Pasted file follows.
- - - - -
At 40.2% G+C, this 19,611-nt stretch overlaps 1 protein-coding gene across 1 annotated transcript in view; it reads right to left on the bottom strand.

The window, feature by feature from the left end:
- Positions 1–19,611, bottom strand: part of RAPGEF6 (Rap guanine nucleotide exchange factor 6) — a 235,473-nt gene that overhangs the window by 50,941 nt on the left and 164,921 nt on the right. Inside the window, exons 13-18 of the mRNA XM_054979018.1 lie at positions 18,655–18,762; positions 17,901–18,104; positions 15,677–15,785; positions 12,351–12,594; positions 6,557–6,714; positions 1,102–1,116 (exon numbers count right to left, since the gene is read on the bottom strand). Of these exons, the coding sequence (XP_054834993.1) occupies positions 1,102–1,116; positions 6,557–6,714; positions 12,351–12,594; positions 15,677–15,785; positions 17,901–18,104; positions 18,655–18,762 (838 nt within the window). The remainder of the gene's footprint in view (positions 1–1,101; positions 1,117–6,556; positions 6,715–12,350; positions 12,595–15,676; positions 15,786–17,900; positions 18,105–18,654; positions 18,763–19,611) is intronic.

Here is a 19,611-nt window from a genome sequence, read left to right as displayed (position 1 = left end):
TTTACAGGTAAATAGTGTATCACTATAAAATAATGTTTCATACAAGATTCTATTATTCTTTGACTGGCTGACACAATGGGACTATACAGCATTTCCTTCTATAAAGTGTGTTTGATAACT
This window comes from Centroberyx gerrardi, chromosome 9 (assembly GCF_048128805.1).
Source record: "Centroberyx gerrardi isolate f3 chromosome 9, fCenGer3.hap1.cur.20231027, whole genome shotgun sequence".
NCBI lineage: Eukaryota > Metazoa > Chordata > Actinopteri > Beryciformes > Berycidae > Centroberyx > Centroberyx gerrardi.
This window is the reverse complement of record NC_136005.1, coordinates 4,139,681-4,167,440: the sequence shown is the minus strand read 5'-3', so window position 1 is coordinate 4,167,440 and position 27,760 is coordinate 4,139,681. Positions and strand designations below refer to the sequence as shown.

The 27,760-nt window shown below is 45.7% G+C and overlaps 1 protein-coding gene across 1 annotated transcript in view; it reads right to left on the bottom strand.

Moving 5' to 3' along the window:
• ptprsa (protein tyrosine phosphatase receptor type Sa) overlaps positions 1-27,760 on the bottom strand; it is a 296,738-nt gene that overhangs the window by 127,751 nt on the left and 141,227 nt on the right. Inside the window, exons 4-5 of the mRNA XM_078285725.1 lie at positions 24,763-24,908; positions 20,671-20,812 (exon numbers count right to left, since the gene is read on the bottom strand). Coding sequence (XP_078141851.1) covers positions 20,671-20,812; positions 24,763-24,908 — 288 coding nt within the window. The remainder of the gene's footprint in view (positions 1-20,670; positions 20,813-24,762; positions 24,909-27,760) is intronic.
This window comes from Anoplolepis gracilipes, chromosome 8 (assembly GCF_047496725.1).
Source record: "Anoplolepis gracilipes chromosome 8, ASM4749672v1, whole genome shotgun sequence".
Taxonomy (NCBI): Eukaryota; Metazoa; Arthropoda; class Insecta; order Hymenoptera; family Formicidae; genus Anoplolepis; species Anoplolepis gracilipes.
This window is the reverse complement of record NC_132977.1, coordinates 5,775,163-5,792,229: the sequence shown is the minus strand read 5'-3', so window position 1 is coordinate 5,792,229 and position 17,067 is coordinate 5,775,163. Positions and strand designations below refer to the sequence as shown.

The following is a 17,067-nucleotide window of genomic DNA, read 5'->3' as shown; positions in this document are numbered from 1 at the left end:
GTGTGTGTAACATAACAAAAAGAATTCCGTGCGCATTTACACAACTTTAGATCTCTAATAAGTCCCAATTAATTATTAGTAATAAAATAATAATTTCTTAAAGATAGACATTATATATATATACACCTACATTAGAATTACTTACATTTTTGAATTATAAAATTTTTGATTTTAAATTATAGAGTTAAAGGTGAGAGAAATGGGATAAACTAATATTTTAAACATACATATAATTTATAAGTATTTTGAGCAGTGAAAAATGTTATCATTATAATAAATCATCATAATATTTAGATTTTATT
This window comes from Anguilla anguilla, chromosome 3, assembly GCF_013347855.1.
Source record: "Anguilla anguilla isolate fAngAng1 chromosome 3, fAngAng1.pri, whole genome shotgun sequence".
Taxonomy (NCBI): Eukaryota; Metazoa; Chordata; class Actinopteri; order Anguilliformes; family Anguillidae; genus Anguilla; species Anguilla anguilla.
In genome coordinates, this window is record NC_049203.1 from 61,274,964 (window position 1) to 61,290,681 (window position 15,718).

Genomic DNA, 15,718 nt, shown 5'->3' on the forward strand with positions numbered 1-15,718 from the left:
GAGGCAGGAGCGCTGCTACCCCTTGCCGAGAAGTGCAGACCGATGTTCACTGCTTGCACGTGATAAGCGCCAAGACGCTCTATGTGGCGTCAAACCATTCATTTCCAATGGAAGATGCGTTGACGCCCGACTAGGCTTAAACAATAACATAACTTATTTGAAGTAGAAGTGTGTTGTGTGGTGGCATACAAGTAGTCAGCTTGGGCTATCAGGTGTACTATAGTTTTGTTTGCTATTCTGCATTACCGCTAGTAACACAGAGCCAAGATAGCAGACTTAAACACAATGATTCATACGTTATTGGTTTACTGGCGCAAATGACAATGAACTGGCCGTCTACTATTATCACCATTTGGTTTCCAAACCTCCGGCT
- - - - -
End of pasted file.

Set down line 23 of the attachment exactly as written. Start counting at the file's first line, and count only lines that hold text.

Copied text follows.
Genomic DNA, 15,718 nt, shown 5'->3' on the forward strand with positions numbered 1-15,718 from the left: